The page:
Although it is not the most politically correct term for the condition, mental retardation (MR) is still has significant presence in the populations we counselors intend to serve. It is well documented that individuals with MR are at higher risk for comorbid mental illness of virtually all flavors…
Despite our best efforts to serve this needy population, interdisciplinary approaches that are considered ideal are still infrequently deployed due to cost and time constraints. I am surprised and disappointed that this kind of consideration isn’t arranged for everyone dually diagnosed with MR and a comorbid mental illness. I believe if we engaged TEAMS of psychologists, social workers, teachers, and communities agencies at every level of care and integrated it into a cohesive whole, the individuals we serve would receive a higher level of care for a LOWER COST!
A natural extension of the interdisciplinary approach is the involvement of the family in the decision-making process. (Netherton, Holmes, & Walker, 1999, p. 19) The importance of the family can not be overstated… absolutely critical and nothing less. I think this approach is too often implied and too rarely explicit. Three key tenets to working with families are not to be overlooked:
1) The team must be receptive to including families in the decision making process.
2) The team must consider the level of knowledge and understanding of the family related to the disability of the child and/or the service and treatment options.
3) Once the family has an adequate understanding of the condition and service and treatment alternatives, they may need to be nurtured through the team decision making process. (Netherton et al., 1999, p. 21)
We, as practicing clinicians and psychotherapists, could take a number of different roles in the team environment. As facilitators, we should frequently be asking parents what their perspective is, constantly seeking feedback and nurturing their freedom of autonomy. It is absolutely critical that the family “buys in.” I believe that if we nurture their ability to participate, that “buy in” is much more likely. As educators, we can also serve parents by helping them making informed decisions regarding every phase of the plan.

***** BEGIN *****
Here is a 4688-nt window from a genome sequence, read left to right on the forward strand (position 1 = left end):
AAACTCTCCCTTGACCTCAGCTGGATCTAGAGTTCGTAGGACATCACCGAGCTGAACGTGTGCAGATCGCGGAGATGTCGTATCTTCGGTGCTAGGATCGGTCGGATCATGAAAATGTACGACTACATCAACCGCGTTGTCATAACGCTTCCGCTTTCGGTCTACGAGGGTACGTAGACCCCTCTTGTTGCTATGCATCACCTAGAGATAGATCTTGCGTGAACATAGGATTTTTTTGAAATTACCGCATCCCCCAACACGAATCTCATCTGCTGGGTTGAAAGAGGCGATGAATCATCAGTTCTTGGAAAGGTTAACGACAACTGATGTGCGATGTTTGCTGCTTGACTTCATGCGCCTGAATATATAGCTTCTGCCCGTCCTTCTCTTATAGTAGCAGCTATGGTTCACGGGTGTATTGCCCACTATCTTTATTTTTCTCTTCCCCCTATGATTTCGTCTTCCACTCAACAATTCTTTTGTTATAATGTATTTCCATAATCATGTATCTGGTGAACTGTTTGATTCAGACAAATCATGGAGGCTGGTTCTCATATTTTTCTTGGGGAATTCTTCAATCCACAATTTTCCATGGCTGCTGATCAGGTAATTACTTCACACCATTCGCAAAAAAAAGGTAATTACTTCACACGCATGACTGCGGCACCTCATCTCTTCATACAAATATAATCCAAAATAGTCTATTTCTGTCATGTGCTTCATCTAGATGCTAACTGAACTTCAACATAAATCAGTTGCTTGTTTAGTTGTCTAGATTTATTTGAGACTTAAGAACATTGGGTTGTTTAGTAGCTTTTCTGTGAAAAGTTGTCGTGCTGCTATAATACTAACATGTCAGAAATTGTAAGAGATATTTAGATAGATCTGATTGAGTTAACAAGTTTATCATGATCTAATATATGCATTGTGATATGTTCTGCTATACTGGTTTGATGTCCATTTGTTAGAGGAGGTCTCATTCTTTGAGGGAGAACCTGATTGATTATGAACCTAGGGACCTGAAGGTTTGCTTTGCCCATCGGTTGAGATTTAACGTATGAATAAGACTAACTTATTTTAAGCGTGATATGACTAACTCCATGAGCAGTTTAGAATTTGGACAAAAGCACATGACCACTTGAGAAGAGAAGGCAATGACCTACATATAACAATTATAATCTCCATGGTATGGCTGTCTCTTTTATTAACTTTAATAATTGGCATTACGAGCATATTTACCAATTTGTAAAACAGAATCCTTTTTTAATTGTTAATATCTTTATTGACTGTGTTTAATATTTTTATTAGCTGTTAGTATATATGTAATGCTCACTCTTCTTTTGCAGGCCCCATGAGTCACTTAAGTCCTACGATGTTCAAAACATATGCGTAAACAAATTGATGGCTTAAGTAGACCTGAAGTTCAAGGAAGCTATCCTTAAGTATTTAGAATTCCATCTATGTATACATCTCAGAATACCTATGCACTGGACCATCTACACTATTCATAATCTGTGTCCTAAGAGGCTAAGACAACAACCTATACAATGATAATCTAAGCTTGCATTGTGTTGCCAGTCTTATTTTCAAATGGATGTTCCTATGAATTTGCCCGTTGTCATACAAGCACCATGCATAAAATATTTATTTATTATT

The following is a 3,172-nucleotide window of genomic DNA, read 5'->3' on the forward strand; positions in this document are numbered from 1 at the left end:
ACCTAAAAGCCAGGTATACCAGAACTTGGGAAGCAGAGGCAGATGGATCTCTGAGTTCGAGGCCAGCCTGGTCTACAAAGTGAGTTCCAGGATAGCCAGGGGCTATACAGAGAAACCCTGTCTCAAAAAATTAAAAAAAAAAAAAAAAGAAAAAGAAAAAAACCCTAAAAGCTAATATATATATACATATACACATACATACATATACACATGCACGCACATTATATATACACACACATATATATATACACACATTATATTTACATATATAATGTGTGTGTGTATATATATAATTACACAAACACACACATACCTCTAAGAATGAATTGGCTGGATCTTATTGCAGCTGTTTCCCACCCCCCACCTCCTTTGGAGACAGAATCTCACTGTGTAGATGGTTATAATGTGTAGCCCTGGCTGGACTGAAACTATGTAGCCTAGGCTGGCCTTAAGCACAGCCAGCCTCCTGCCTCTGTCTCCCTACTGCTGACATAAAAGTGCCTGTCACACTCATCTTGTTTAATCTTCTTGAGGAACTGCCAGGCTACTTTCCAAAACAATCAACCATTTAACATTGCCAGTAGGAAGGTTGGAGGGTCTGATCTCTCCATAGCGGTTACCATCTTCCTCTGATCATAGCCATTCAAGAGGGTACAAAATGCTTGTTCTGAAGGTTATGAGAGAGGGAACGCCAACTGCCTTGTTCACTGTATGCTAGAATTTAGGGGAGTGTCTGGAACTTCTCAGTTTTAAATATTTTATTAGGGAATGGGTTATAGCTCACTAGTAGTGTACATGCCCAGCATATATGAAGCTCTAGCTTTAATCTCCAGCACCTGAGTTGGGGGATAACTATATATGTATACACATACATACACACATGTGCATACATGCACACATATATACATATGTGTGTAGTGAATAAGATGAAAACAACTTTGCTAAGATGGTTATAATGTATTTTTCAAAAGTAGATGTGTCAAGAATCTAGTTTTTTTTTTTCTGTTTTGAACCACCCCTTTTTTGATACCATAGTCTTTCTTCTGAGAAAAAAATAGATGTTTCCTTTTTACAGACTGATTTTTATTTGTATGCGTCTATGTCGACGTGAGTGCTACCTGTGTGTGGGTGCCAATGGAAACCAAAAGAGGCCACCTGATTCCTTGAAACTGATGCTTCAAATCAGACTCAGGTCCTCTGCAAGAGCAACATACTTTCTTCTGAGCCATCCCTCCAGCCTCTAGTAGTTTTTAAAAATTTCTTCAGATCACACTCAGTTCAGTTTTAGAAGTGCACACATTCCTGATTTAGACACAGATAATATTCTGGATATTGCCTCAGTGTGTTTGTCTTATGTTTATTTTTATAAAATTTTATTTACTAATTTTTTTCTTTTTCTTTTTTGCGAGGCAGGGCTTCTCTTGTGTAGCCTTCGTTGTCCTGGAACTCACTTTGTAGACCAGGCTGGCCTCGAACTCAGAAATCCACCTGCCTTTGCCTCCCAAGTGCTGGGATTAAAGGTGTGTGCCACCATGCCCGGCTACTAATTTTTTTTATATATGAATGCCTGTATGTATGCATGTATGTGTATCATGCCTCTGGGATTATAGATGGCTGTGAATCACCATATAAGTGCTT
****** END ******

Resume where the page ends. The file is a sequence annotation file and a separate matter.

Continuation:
I think every expectant parent comes to the table with hopes, dreams, and expectations of who their child will become. Because many of these children will never grow up and meet the expectations of their parents, we can play a role in assisting them in coping, or simply modifying or altering those expectations to coincide with the realities of raising a child who may never be cured of mental retardation.
As the plan unfolds, we as councilors can play a role not only in the development of the primary client, but we can play a developmental role in the lives of the family members. If the family experiences feelings of shame, guilt, or even a certain sense of grief can be dealt with in a variety of different formats; including group therapy, family therapy, individual therapy, or even couples therapy for parents.
In summary, I hope we can come to consensus that psychologists should play a significant role in the planning and execution of any developmental plan involving a child with mental retardation. I would advocate that, aside from the primary care givers and family, our ability to offer assistance at different points of entry uniquely positions us to fill the much needed gaps in the overall individual treatment plan.
Netherton, S. D., Holmes, D., & Walker, C. E. (1999). Child and adolescent psychological disorders: A comprehensive textbook. Oxford, NY: Oxford University Press.